Increasing Parental Knowledge Related to the Human Papillomavirus (HPV) Vaccine

Joseph J. Cipriano, DNP, RN, FNP-BC; Robert Scoloveno, PhD, RN, CCRN; Angela Kelly, DNP, RN, APN, WHNP-BC, RNC-OB

Disclosures

J Pediatr Health Care. 2018;32(1):29-35. 

In This Article

Abstract and Introduction

Abstract

Introduction The purposes of this study were to evaluate parental attitudes toward general vaccination protocols and increase parental knowledge of the human papilloma virus (HPV) vaccine.

Methods A nonprobability convenience sample (N = 75) using a pre-/postintervention study design was conducted in a pediatric office in southern New Jersey. The Parental Attitudes Module measured the general disposition toward having children receive any type of vaccine. The HPV Knowledge Survey was a second tool used to specifically measures knowledge of the HPV vaccine. A self-directed computer-based learning was part of the educational intervention.

Results A paired t test showed that HPV Knowledge Survey postintervention scores were significantly higher than HPV Knowledge Survey preintervention scores (t = −10.585, p < .001). The Parental Attitudes Module and the HPV Knowledge Survey pretest showed a positive moderate relationship (rs = .552, p < .001).

Discussion In the 10 years since the HPV vaccine has been on the market, there is a continued need to increase parental knowledge about the HPV vaccine to close the gap on vaccine nonadherence. A self-directed, computer-based learning tablet appears to be an effective tool to educate parents or legal guardians about the purpose, efficacy, and safety of the HPV vaccine.

Introduction

Human papillomavirus (HPV) is the most common sexually transmitted infection in the United States (Ratanasiripong, 2012). Approximately 79 million Americans are infected with HPV, and 14 million new cases of HPV-related cancers occur each year (Centers for Disease Control and Prevention [CDC], 2016). In the United States alone, over 12,900 new cases were diagnosed and more than 4,100 deaths from cervical cancer occurred in 2015 (The Henry J. Kaiser Family Foundation, 2015). There are approximately 12,000 cases of oropharyngeal cancers diagnosed each year in the United States, making it the second most common HPV-related cancer (Fontenot, Collins-Fantasia, Charyk, & Sutherland, 2014). Medical expenses related to HPV-associated cancers are estimated to rise to $8 billion per year in the United States (Chesson et al., 2012). Additionally, the U.S. Department of Health and Human Services (2015) has set a Healthy People 2020 goal of having 80% of adolescents fully vaccinated against HPV.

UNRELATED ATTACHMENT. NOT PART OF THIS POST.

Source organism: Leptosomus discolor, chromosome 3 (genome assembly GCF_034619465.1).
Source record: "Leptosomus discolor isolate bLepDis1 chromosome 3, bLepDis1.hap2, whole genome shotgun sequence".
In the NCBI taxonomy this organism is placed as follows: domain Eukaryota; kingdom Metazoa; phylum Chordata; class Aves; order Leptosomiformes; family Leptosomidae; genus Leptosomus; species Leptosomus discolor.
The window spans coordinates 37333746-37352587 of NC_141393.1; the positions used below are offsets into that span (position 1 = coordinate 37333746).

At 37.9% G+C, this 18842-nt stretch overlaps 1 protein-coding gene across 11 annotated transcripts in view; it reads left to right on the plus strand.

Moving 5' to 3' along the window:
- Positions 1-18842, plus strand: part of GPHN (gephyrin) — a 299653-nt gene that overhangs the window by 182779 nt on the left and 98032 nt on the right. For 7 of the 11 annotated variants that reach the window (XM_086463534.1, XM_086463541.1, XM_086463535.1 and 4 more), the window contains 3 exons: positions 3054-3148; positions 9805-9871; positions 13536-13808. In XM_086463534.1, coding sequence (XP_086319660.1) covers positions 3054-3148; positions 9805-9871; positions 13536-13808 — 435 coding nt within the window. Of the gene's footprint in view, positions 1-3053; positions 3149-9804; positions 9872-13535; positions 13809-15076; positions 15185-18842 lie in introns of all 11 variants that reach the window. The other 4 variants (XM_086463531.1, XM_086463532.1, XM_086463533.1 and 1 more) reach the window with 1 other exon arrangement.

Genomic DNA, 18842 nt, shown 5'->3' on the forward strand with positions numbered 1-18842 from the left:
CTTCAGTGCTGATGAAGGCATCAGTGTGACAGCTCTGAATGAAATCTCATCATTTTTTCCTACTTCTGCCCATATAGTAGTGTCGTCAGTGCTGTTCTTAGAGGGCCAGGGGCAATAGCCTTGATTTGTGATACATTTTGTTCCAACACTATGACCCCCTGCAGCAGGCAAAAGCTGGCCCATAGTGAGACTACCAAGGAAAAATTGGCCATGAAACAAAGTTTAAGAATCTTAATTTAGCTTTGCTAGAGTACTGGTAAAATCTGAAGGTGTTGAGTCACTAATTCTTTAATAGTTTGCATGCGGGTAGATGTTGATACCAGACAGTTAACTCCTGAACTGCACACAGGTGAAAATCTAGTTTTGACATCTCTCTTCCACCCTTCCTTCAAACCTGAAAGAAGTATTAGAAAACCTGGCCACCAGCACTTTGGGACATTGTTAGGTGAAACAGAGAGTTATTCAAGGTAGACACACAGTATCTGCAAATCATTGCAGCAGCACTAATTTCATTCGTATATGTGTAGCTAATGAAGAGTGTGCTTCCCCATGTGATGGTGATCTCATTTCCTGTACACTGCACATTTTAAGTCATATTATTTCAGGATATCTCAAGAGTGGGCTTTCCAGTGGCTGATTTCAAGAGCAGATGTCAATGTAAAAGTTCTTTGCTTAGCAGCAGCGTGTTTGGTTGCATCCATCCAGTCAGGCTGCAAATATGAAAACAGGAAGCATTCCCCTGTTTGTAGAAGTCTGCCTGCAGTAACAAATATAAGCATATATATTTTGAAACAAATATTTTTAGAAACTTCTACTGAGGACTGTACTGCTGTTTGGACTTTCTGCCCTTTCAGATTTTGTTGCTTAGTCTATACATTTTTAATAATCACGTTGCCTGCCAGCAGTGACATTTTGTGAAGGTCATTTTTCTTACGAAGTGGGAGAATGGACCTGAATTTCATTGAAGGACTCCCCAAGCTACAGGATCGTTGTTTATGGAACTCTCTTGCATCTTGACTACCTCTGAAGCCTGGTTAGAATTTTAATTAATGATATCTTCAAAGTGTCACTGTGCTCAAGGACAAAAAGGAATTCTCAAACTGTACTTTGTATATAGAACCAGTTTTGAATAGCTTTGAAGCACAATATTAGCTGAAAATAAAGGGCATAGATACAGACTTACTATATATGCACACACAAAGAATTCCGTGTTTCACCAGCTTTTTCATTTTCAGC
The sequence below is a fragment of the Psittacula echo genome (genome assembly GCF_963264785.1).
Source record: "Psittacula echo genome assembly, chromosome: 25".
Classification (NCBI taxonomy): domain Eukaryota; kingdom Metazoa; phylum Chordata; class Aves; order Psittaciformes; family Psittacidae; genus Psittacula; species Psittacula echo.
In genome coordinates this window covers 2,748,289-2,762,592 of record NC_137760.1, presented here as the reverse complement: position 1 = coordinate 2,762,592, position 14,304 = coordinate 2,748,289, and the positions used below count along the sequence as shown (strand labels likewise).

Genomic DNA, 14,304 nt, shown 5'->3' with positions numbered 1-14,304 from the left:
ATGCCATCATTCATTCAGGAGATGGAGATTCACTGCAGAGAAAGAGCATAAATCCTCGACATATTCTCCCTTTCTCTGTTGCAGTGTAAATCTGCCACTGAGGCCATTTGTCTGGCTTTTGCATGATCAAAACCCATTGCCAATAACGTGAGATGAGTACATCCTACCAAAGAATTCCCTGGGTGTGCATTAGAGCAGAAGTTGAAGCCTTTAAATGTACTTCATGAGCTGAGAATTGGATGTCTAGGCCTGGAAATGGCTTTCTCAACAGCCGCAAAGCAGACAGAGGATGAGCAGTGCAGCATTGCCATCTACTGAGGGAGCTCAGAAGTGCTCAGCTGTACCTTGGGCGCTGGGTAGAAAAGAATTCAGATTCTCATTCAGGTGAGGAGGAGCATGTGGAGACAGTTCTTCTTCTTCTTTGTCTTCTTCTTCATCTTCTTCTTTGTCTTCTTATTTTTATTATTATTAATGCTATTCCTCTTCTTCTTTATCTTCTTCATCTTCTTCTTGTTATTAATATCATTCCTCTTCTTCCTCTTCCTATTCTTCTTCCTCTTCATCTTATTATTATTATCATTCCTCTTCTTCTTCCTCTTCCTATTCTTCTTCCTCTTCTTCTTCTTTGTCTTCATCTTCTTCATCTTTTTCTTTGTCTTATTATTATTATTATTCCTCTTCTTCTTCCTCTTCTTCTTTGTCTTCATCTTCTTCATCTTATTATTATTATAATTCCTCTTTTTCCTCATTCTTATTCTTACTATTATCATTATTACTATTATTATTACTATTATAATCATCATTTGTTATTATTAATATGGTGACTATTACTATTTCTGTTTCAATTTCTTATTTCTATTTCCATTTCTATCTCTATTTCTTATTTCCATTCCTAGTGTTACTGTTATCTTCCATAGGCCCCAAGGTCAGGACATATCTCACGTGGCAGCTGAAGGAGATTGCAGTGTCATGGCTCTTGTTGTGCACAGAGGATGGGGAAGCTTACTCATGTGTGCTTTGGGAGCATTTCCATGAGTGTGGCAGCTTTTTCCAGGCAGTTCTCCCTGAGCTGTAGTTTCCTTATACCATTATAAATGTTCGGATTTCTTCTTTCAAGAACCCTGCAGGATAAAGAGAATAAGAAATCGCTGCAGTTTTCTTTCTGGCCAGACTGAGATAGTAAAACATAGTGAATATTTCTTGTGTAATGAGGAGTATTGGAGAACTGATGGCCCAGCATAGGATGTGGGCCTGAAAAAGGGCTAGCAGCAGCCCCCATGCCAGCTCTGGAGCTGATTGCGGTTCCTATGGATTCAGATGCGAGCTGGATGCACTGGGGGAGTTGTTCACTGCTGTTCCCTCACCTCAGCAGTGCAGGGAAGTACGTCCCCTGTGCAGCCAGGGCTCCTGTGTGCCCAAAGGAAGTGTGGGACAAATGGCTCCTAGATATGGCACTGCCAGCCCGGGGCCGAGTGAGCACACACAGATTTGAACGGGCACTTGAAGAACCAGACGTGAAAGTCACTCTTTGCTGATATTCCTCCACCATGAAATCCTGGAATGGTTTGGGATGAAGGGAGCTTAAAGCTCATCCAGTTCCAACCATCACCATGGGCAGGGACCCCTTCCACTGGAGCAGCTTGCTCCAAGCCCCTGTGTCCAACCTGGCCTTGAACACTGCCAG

Parental consent to the HPV vaccine is at a significantly lower rate compared with other routinely recommended vaccines such as tetanus, diphtheria, and acellular pertussis (i.e., Tdap) and meningococcal conjugate, which have completion rates of 87.6% and 79.3%, respectively (CDC, 2015b). In the United States, completion rates for the HPV vaccine are only 39.7% for adolescents (Kepka, Ding, Bodson, Warner, & Mooney, 2015). This rate is substantially lower than that in other developed countries such as the United Kingdom and Portugal, whose HPV vaccine completion rates are about 80% (Bruni et al., 2016).

The development of the HPV vaccine has led to an increase in attention to HPV in the media, often resulting in misinformation being disseminated to the public regarding the vaccine (Teitelman et al., 2011). Primary care providers carry the responsibility and challenge of educating parents on the benefits of the HPV vaccine during office visits, which often are time limited and focus on the patient's chief complaint (Obulaney, Gilliland, & Cassells, 2016). A lack of parental education initiatives focusing on the HPV vaccine continues to be a problem with HPV vaccine compliance (Warner et al., 2015).

Parents and guardians must consent for their children to receive the HPV vaccine (Grimes, Benjamins, & Williams, 2013). According to Grimes et al., parental knowledge and attitudes toward vaccines affect whether parents consent for their child to receive the HPV vaccine. Multiple studies have provided empirical evidence into parents' perceptions of the HPV vaccine, concluding that parents are more likely to refuse the HPV vaccine than any other adolescent vaccination (Gold et al., 2013, Obulaney et al., 2016).

To meet the Healthy People 2020 goal of 80% series completion rates for the HPV vaccine, there is a need for informed education to address the important benefits of the HPV vaccine and dispel any misinformation about the vaccine (Grandahl et al., 2014, Grimes et al., 2013, Warner et al., 2015). The purpose of this project was to increase parental knowledge of the HPV vaccine. A second purpose of this project was to evaluate parental attitudes toward vaccination protocols in general.

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